Small Business Finance News
Popular Small Business Economic Recovery Programs Set To Expire In September
Written by Tim Morral
Congressional deadlock may cause two successful SBA programs to expire in late September, further limiting funding options for many U.S. small business owners.
The deadlock in Washington is having a real world impact on the lives of many Americans -- and if Congress doesn't act soon, it could have a devastating effect on recovery funding programs for U.S. small business owners.
Unless Congress passes extensions, two SBA lending programs will expire in late September. The refinance provision of the SBA 504 loan program gives small businesses the ability to refinance commercial mortgages, securing longer loans terms and below-market fixed rates. The other program, the First Mortgage Lien Pooling (FMLP) program, allows lenders to re-sell portions of SBA 504 loans, which increases lenders' liquidity and capacity to offer new small business loans.
The SBA 504 refinance and FMLP were largely responsible for increases in the volume of SBA loans during 2011 and 2012. SBA data shows that SBA 504 refinance loans represented approximately 15 percent of all SBA 504 loans during Q1 2012 and 21 percent of all SBA loaned dollars. Currently, approximately 15 percent of all SBA loans are FMLP loans.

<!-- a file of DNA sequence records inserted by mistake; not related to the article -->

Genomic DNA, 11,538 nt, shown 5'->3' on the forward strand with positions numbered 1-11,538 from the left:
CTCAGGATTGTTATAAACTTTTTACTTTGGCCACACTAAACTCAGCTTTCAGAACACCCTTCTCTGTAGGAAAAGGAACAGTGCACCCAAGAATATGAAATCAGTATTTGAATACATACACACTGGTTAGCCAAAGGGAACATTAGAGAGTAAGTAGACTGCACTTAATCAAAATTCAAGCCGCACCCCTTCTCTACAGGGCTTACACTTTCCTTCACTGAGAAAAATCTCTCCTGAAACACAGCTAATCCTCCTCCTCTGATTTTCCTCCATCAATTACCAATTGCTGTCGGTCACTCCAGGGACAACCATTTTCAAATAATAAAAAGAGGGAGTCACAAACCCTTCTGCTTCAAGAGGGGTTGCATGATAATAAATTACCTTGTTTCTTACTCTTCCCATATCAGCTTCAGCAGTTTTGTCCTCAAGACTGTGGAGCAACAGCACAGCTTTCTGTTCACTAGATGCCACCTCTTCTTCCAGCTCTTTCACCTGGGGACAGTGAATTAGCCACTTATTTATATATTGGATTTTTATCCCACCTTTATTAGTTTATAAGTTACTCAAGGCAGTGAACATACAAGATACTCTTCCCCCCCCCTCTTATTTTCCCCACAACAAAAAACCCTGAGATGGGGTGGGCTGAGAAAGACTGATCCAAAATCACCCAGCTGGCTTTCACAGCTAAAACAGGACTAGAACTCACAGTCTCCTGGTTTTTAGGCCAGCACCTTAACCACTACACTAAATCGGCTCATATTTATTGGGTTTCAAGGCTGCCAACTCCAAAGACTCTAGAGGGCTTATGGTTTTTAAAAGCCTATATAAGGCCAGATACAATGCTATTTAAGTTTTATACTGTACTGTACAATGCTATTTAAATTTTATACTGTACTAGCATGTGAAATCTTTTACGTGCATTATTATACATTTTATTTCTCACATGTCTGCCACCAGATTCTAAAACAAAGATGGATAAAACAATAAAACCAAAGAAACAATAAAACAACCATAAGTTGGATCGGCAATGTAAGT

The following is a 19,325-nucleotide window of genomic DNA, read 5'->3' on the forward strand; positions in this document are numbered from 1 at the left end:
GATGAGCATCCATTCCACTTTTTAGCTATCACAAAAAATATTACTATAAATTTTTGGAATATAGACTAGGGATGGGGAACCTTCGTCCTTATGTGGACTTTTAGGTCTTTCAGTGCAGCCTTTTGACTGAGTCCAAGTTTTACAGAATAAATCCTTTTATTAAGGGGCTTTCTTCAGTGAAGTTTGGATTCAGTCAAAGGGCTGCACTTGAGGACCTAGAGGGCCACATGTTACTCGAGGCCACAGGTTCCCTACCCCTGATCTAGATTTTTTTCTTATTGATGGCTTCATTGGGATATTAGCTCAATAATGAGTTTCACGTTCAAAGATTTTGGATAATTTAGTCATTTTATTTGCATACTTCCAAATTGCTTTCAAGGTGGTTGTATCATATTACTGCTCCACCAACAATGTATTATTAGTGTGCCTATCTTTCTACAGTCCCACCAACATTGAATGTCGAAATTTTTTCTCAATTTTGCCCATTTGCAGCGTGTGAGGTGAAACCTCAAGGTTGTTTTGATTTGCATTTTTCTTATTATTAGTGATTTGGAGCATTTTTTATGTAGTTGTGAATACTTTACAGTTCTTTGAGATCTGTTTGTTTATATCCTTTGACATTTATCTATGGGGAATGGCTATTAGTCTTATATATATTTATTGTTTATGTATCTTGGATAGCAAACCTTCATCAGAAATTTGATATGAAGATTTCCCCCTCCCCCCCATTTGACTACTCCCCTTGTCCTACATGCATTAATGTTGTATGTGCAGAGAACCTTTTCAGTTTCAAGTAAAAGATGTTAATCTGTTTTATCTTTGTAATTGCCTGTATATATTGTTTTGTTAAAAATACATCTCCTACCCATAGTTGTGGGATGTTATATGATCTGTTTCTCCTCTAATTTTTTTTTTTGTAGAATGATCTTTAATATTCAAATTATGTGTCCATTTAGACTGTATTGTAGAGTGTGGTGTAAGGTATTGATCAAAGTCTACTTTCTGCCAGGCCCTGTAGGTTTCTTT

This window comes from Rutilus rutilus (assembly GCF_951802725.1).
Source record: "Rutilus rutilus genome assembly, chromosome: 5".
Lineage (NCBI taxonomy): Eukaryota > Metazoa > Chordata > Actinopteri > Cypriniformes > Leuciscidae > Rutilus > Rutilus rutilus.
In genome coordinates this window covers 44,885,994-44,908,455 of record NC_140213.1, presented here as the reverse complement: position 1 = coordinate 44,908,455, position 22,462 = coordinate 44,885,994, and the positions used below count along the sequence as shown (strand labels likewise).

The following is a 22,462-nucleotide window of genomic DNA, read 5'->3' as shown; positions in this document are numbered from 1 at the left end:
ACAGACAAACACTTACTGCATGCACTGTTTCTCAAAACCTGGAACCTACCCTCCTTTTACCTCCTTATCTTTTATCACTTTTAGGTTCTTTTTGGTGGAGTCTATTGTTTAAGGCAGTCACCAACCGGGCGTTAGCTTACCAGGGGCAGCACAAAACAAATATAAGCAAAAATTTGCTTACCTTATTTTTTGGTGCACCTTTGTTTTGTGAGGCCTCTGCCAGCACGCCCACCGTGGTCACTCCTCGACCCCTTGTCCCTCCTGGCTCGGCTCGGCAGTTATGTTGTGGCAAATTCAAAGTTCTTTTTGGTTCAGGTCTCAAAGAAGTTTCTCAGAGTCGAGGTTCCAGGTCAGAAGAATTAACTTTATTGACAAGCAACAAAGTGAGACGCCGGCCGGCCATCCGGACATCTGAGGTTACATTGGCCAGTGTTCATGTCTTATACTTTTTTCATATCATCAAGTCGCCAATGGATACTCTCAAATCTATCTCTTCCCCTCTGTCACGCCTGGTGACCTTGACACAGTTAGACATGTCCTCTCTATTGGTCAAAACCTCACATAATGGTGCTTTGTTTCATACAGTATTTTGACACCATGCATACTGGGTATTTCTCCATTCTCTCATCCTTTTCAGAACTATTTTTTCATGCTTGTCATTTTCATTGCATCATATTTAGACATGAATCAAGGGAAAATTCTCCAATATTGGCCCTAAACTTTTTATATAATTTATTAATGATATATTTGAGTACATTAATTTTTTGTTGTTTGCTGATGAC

"These two threatened initiatives significantly expand the benefits of SBA 504 financing for small businesses in the U.S. at a time when our economy needs businesses to grow and create jobs," said Chris Hurn, CEO of Mercantile Capital Corporation.
Government-backed loans to small businesses are a primary source of capital for many entrepreneurs. Increased regulatory concerns have tightened the commercial credit market in recent years. Without access to SBA lending programs -- including the programs that are slated to expire -- many companies and small organizations would be forced to close their doors.
"The FMLP program has become the only viable financing source for assisted living facilities, daycares, auto repair shops, restaurants and hotels because conventional lenders generally won't finance these types of properties," said Hurn. "Dozens of small business owners we've worked with this year wouldn't have been able to get funding without one or both of these programs."
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